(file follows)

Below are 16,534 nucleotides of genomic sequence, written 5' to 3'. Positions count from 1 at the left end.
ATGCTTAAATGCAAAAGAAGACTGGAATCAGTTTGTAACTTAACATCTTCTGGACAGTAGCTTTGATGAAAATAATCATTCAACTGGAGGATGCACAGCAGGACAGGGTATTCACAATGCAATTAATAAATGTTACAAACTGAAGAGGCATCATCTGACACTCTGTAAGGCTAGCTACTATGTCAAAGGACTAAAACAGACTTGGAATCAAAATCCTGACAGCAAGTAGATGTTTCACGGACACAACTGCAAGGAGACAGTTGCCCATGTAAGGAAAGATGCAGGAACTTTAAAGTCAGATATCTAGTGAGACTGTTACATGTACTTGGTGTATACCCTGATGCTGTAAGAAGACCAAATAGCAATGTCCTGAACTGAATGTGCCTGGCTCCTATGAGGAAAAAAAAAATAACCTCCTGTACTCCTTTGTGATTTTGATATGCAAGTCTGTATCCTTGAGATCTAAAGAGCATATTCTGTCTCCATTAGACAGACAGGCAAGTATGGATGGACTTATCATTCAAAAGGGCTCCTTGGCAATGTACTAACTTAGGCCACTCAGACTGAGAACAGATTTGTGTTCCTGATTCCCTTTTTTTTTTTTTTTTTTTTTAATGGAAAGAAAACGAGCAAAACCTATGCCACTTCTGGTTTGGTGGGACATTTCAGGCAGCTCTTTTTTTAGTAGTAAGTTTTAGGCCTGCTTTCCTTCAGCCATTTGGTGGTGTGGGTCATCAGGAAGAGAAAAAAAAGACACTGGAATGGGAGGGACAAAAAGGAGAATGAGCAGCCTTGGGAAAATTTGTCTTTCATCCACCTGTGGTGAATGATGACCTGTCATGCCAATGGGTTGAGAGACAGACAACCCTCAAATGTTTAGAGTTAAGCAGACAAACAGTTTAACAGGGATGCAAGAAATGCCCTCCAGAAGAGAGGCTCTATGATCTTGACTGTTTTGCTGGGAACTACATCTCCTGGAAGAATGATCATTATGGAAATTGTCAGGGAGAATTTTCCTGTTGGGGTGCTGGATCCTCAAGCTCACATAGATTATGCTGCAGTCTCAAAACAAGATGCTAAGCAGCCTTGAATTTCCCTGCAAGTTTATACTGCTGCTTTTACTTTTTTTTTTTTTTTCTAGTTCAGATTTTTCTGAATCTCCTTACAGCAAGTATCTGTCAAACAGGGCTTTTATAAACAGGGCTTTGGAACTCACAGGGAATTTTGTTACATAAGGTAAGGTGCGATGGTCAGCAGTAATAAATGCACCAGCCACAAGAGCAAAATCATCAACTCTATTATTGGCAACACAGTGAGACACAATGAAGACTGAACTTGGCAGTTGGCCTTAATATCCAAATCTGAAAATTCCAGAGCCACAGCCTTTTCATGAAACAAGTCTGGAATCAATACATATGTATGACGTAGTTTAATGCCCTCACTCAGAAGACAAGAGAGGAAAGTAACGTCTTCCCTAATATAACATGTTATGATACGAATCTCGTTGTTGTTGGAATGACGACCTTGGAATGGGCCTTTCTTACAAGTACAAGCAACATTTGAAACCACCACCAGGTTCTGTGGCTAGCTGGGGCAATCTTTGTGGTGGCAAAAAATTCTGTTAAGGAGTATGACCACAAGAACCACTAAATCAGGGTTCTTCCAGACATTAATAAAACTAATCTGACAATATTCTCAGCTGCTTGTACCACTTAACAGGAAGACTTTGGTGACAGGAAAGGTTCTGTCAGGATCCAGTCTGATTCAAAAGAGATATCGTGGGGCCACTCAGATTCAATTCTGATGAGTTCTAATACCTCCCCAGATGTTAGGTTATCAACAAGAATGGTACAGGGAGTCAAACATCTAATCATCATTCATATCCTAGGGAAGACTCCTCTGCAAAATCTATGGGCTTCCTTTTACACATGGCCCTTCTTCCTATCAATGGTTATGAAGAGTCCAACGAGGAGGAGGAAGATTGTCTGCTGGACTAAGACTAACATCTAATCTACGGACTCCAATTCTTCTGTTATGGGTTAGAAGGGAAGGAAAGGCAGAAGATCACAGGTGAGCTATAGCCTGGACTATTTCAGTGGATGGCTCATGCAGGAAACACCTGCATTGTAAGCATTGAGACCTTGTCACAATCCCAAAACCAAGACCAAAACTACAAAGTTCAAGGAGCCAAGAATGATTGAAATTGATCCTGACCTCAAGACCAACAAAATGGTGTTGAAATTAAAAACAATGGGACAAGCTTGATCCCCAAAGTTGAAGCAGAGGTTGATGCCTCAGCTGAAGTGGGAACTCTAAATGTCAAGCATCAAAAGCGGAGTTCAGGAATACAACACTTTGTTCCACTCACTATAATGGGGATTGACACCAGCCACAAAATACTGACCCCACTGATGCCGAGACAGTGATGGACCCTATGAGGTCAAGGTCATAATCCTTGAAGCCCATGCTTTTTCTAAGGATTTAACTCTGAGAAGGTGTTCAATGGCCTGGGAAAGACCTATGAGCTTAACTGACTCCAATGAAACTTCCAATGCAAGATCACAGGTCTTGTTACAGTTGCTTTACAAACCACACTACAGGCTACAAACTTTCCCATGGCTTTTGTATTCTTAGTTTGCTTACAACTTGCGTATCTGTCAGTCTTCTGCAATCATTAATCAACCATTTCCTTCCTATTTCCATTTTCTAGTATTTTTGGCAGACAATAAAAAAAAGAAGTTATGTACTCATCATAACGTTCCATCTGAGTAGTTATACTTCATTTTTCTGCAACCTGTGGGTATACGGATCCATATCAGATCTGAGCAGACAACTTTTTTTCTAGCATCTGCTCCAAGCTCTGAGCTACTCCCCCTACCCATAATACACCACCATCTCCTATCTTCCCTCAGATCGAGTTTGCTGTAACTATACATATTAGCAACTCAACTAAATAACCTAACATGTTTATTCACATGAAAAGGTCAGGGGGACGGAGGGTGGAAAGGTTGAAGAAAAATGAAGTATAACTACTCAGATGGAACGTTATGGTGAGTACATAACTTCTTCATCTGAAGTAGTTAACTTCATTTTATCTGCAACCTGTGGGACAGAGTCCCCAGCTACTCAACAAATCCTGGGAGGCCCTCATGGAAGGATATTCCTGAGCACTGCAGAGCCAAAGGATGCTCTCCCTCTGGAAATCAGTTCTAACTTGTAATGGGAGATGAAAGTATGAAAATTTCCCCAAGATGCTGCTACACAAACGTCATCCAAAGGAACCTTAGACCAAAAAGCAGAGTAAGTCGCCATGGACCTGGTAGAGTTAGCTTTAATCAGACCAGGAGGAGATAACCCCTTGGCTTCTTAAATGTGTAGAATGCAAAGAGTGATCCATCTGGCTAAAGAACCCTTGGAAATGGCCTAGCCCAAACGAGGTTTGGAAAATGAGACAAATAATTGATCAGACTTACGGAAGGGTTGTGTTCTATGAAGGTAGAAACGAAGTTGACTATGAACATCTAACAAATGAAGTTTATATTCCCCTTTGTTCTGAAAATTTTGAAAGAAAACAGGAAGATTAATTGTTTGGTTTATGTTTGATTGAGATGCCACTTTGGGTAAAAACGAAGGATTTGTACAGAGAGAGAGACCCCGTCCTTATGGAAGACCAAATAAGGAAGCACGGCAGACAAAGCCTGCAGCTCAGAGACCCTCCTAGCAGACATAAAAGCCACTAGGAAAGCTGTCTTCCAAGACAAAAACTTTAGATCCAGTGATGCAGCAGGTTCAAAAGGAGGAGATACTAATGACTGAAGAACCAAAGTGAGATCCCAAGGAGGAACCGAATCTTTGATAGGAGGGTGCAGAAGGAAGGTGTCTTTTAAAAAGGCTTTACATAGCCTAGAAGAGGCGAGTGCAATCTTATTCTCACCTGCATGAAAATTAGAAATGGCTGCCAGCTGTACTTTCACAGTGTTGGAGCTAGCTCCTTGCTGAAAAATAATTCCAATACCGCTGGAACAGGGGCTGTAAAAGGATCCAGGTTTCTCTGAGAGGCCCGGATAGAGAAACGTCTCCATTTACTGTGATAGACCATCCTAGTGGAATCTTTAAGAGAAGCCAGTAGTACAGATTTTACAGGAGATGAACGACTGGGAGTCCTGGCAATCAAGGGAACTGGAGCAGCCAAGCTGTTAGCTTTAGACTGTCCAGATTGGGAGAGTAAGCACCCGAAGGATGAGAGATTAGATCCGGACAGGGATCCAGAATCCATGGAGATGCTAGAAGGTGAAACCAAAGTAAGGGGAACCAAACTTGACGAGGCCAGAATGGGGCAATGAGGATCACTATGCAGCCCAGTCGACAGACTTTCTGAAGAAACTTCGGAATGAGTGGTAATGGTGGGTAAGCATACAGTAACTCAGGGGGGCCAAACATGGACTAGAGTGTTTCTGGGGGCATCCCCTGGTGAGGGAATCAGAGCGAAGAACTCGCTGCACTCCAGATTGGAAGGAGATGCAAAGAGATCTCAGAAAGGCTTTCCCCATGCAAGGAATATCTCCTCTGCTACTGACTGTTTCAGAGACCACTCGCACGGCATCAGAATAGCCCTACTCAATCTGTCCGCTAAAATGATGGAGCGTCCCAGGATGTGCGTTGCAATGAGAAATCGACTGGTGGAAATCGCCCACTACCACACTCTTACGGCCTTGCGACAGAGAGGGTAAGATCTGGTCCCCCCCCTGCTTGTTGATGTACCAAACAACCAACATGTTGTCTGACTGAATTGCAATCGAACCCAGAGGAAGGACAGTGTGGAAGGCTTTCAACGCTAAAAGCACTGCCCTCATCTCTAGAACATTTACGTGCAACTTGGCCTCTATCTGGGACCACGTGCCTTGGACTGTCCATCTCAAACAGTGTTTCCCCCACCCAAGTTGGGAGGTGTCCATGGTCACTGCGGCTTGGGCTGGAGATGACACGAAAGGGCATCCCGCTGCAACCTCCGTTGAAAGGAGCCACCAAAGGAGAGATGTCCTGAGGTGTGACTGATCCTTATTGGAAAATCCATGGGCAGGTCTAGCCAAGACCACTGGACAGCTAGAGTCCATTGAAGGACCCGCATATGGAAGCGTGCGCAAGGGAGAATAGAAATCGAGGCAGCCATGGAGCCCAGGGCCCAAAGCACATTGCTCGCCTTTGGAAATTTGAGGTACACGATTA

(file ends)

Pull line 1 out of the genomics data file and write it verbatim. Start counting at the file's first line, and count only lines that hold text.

Below are 16,534 nucleotides of genomic sequence, written 5' to 3'. Positions count from 1 at the left end.